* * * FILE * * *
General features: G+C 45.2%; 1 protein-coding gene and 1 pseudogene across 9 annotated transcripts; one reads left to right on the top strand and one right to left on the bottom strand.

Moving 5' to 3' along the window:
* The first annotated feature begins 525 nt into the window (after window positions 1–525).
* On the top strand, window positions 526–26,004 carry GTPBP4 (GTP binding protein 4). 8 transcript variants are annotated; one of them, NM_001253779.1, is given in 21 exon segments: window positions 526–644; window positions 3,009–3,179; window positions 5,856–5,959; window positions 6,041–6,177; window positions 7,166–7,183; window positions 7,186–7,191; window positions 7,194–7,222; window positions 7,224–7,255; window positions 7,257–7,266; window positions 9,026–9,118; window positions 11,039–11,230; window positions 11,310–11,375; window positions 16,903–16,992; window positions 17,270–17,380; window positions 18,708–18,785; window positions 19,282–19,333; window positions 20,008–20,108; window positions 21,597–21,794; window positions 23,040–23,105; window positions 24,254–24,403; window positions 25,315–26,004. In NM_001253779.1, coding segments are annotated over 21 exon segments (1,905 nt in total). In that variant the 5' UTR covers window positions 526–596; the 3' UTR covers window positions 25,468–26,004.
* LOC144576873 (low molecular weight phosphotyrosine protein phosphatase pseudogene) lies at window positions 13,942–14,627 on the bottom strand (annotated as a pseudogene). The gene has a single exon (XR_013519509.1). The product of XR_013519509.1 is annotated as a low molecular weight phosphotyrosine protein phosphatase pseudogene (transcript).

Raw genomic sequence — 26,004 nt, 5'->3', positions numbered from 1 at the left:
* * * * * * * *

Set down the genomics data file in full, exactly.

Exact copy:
General features: G+C 45.2%; 1 protein-coding gene and 1 pseudogene across 9 annotated transcripts; one reads left to right on the top strand and one right to left on the bottom strand.

Moving 5' to 3' along the window:
* The first annotated feature begins 525 nt into the window (after window positions 1–525).
* On the top strand, window positions 526–26,004 carry GTPBP4 (GTP binding protein 4). 8 transcript variants are annotated; one of them, NM_001253779.1, is given in 21 exon segments: window positions 526–644; window positions 3,009–3,179; window positions 5,856–5,959; window positions 6,041–6,177; window positions 7,166–7,183; window positions 7,186–7,191; window positions 7,194–7,222; window positions 7,224–7,255; window positions 7,257–7,266; window positions 9,026–9,118; window positions 11,039–11,230; window positions 11,310–11,375; window positions 16,903–16,992; window positions 17,270–17,380; window positions 18,708–18,785; window positions 19,282–19,333; window positions 20,008–20,108; window positions 21,597–21,794; window positions 23,040–23,105; window positions 24,254–24,403; window positions 25,315–26,004. In NM_001253779.1, coding segments are annotated over 21 exon segments (1,905 nt in total). In that variant the 5' UTR covers window positions 526–596; the 3' UTR covers window positions 25,468–26,004.
* LOC144576873 (low molecular weight phosphotyrosine protein phosphatase pseudogene) lies at window positions 13,942–14,627 on the bottom strand (annotated as a pseudogene). The gene has a single exon (XR_013519509.1). The product of XR_013519509.1 is annotated as a low molecular weight phosphotyrosine protein phosphatase pseudogene (transcript).

Raw genomic sequence — 26,004 nt, 5'->3', positions numbered from 1 at the left: